Ring, G., Weaver, B. and Jones, J. (2008) Electronic Portfolios: Engaged Students Create Multimedia-Rich Artifacts, Journal of the Research Centre for Educational Technology (Kent State) Vol. 4, No. 2

This is an interesting paper that shows the potential of the ePortfolio as a learning tool. The authors describe how to help students understand why they should create an ePortfolio, and how by scaffolding them through the process of how to create an ePortfolio it is possible to get a successful implementation.


This paper briefly summarizes the implementation of a university-wide electronic portfolio requirement. We begin with a systemic view of the ePortfolio Program and narrow our focus to a view of ePortfolio integration into two different classes. The rationale behind the Clemson University ePortfolio Program is to build a mechanism through which core competencies are demonstrated and evaluated. The target classes are a general education English class focusing on 20th and 21st century literature and a professional development seminar in computer science. Both classes allow students to select their topics and present their work to the class using a variety of media types, and both include a form of peer evaluation. These classes confirm that when students’ choice is built into the assignments we are pleasantly surprised by the outcomes. In addition, an extensive variety of artifacts are generated from each course that can be used to demonstrate the general education competencies, provide authentic evidence of learning, and generate a career portfolio. In our examples, we will describe the planning, implementation, and dissemination processes necessary to integrate the ePortfolio Program into university courses.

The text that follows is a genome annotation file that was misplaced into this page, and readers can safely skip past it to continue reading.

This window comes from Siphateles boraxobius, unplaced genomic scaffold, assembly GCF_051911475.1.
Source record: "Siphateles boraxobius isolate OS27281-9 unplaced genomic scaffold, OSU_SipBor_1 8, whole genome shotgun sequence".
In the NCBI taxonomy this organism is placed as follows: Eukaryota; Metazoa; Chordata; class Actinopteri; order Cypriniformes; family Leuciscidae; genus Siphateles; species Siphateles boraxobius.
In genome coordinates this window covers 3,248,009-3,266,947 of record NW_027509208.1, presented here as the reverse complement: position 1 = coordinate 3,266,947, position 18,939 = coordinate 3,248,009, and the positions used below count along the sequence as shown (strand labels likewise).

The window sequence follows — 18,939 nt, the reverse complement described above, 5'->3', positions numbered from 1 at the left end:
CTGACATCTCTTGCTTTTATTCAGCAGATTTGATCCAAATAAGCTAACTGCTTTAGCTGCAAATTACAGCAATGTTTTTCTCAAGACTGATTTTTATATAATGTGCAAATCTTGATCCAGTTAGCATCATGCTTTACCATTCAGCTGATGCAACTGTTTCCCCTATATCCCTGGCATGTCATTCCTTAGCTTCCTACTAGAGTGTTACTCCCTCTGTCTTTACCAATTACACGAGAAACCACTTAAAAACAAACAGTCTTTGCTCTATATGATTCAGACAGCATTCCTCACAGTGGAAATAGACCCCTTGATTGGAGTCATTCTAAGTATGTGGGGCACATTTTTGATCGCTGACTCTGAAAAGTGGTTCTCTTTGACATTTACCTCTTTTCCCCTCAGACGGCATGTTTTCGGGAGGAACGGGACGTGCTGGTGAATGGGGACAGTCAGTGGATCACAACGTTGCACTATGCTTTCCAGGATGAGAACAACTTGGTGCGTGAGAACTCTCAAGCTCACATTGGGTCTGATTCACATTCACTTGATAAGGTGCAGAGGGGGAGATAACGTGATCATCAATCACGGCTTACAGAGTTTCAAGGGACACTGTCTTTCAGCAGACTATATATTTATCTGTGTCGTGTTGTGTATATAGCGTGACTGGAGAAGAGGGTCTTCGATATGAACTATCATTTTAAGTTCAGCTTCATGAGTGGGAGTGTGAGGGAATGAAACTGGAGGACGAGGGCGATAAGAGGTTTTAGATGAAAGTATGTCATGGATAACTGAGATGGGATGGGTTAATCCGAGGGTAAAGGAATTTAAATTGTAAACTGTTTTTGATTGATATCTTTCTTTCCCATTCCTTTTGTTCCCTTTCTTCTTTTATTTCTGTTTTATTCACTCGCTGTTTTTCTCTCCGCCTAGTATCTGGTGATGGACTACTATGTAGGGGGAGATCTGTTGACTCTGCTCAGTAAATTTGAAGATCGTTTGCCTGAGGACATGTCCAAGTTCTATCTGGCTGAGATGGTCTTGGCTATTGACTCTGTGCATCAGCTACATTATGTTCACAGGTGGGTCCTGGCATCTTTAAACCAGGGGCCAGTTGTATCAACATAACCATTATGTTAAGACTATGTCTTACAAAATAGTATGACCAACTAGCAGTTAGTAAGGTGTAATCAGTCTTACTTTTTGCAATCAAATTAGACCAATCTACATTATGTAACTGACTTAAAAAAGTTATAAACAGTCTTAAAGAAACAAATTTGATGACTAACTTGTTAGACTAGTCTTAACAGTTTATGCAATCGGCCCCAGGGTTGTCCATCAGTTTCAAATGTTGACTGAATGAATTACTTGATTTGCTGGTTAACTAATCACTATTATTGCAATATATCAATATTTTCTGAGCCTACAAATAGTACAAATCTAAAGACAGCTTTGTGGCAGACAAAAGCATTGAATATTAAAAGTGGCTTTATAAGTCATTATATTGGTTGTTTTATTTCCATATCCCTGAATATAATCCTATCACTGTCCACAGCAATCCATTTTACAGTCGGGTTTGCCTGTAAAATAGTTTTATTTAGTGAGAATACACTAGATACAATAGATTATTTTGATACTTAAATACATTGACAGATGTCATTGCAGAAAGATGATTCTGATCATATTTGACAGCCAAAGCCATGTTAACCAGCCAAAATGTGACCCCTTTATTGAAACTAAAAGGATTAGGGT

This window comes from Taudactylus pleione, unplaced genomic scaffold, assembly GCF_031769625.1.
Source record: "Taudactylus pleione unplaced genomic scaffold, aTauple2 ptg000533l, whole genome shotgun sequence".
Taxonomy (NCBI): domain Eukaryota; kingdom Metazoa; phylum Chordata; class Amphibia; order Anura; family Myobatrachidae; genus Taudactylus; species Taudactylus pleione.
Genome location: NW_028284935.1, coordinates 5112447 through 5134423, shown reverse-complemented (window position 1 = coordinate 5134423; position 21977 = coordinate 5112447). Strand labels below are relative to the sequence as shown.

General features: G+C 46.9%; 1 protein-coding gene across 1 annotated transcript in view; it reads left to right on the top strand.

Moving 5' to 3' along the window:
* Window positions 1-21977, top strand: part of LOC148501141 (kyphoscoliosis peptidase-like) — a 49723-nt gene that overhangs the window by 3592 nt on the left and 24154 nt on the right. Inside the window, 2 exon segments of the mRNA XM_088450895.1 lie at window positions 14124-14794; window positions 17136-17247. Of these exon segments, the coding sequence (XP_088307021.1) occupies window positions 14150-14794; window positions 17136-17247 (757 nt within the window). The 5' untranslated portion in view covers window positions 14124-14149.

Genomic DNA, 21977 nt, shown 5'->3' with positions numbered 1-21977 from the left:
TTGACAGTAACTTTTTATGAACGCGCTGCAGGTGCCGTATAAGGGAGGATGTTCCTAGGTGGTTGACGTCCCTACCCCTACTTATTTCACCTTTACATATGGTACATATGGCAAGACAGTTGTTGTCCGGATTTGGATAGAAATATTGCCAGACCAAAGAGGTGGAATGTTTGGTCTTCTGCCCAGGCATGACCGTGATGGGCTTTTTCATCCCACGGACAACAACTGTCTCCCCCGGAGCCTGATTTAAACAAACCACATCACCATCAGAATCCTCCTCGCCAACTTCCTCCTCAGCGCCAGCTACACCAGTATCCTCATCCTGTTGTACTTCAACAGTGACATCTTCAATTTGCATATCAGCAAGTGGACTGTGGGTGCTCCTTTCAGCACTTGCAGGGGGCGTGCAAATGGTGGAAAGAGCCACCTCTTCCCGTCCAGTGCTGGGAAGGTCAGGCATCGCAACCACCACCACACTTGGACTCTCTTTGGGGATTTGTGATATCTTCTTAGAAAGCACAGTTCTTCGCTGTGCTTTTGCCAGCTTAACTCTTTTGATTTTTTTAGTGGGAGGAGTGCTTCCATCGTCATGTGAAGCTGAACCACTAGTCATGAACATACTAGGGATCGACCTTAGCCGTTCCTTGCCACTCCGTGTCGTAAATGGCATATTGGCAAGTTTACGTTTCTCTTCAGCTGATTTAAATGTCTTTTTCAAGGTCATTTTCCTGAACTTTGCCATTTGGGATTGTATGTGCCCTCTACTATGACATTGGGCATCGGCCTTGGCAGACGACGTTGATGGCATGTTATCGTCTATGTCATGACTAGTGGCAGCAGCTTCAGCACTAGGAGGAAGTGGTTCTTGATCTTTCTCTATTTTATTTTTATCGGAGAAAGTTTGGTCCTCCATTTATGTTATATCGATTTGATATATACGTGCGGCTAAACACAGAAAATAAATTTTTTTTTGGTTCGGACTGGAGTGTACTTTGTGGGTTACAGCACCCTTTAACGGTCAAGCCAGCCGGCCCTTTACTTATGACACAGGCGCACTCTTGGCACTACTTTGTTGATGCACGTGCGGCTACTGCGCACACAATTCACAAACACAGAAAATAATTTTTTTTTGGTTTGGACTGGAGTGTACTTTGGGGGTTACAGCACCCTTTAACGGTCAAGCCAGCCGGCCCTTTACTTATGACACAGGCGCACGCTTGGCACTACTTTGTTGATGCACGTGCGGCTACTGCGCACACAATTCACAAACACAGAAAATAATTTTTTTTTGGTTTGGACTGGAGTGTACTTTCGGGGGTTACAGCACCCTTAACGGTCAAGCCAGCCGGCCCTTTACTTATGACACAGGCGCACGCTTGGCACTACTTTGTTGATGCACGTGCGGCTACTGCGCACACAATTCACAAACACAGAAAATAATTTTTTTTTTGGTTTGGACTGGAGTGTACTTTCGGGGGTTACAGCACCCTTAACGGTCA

Ward, C. and Moser, C. (2008) E-Portfolios as a Hiring Tool: Do Employers Really Care?  EDUCAUSE Quarterly, vol. 31, no. 4 (October–December 2008)

The article states: ‘E-portfolios demonstrate students’ learning and competency, yet higher education has not persuaded employers to use them in recruiting and selecting employees.’ This is a report on a survey of employers regarding the use of e-portfolios for hiring.

Pereira, A. et al. (2009) Evaluating continuous assessment quality in competence-based education online: the case of the e-folio EURODL, December 9

The paper, from researchers at the Open University of Portugal, proposes two main types of instruments to be used in undergraduate fully online courses: e-folios and p-folios. The e-folio “is a short digital document elaborated by the student and published online to be visualized by the teacher, and should clearly demonstrate that the student acquired or developed a given competence” The e-folios may be complemented by a p-folio that takes place in a face-to-face setting. The p-folio may take the form of “a set of questions defined by the teacher, or other forms, such as the presentation of a project or a report, according to the competences to be developed by the students.